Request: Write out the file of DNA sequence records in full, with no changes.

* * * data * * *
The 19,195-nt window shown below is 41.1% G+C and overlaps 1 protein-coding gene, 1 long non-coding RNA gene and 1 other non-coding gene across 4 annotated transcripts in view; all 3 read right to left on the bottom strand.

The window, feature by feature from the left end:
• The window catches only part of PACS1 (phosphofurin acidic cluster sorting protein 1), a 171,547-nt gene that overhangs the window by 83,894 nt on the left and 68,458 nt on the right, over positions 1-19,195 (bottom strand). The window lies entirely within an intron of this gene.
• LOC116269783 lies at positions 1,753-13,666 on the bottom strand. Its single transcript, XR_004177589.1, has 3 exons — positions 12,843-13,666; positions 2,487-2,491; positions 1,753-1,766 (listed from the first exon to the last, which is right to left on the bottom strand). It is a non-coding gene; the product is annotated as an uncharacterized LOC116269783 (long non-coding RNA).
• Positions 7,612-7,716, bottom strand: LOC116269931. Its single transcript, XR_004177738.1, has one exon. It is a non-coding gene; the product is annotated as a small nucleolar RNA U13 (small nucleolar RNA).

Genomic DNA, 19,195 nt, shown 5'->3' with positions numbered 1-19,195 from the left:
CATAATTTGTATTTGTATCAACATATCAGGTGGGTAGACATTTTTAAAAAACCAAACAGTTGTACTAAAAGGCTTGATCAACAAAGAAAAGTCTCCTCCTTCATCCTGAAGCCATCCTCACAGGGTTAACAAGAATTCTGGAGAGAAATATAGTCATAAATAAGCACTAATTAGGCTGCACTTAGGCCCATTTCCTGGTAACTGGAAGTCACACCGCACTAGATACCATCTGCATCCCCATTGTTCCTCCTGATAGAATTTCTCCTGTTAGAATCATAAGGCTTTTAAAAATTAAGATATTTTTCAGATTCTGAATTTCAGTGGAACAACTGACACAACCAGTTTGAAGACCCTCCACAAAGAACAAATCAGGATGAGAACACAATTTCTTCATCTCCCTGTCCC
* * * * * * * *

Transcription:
The 19,195-nt window shown below is 41.1% G+C and overlaps 1 protein-coding gene, 1 long non-coding RNA gene and 1 other non-coding gene across 4 annotated transcripts in view; all 3 read right to left on the bottom strand.

The window, feature by feature from the left end:
• The window catches only part of PACS1 (phosphofurin acidic cluster sorting protein 1), a 171,547-nt gene that overhangs the window by 83,894 nt on the left and 68,458 nt on the right, over positions 1-19,195 (bottom strand). The window lies entirely within an intron of this gene.
• LOC116269783 lies at positions 1,753-13,666 on the bottom strand. Its single transcript, XR_004177589.1, has 3 exons — positions 12,843-13,666; positions 2,487-2,491; positions 1,753-1,766 (listed from the first exon to the last, which is right to left on the bottom strand). It is a non-coding gene; the product is annotated as an uncharacterized LOC116269783 (long non-coding RNA).
• Positions 7,612-7,716, bottom strand: LOC116269931. Its single transcript, XR_004177738.1, has one exon. It is a non-coding gene; the product is annotated as a small nucleolar RNA U13 (small nucleolar RNA).

Genomic DNA, 19,195 nt, shown 5'->3' with positions numbered 1-19,195 from the left:
CATAATTTGTATTTGTATCAACATATCAGGTGGGTAGACATTTTTAAAAAACCAAACAGTTGTACTAAAAGGCTTGATCAACAAAGAAAAGTCTCCTCCTTCATCCTGAAGCCATCCTCACAGGGTTAACAAGAATTCTGGAGAGAAATATAGTCATAAATAAGCACTAATTAGGCTGCACTTAGGCCCATTTCCTGGTAACTGGAAGTCACACCGCACTAGATACCATCTGCATCCCCATTGTTCCTCCTGATAGAATTTCTCCTGTTAGAATCATAAGGCTTTTAAAAATTAAGATATTTTTCAGATTCTGAATTTCAGTGGAACAACTGACACAACCAGTTTGAAGACCCTCCACAAAGAACAAATCAGGATGAGAACACAATTTCTTCATCTCCCTGTCCC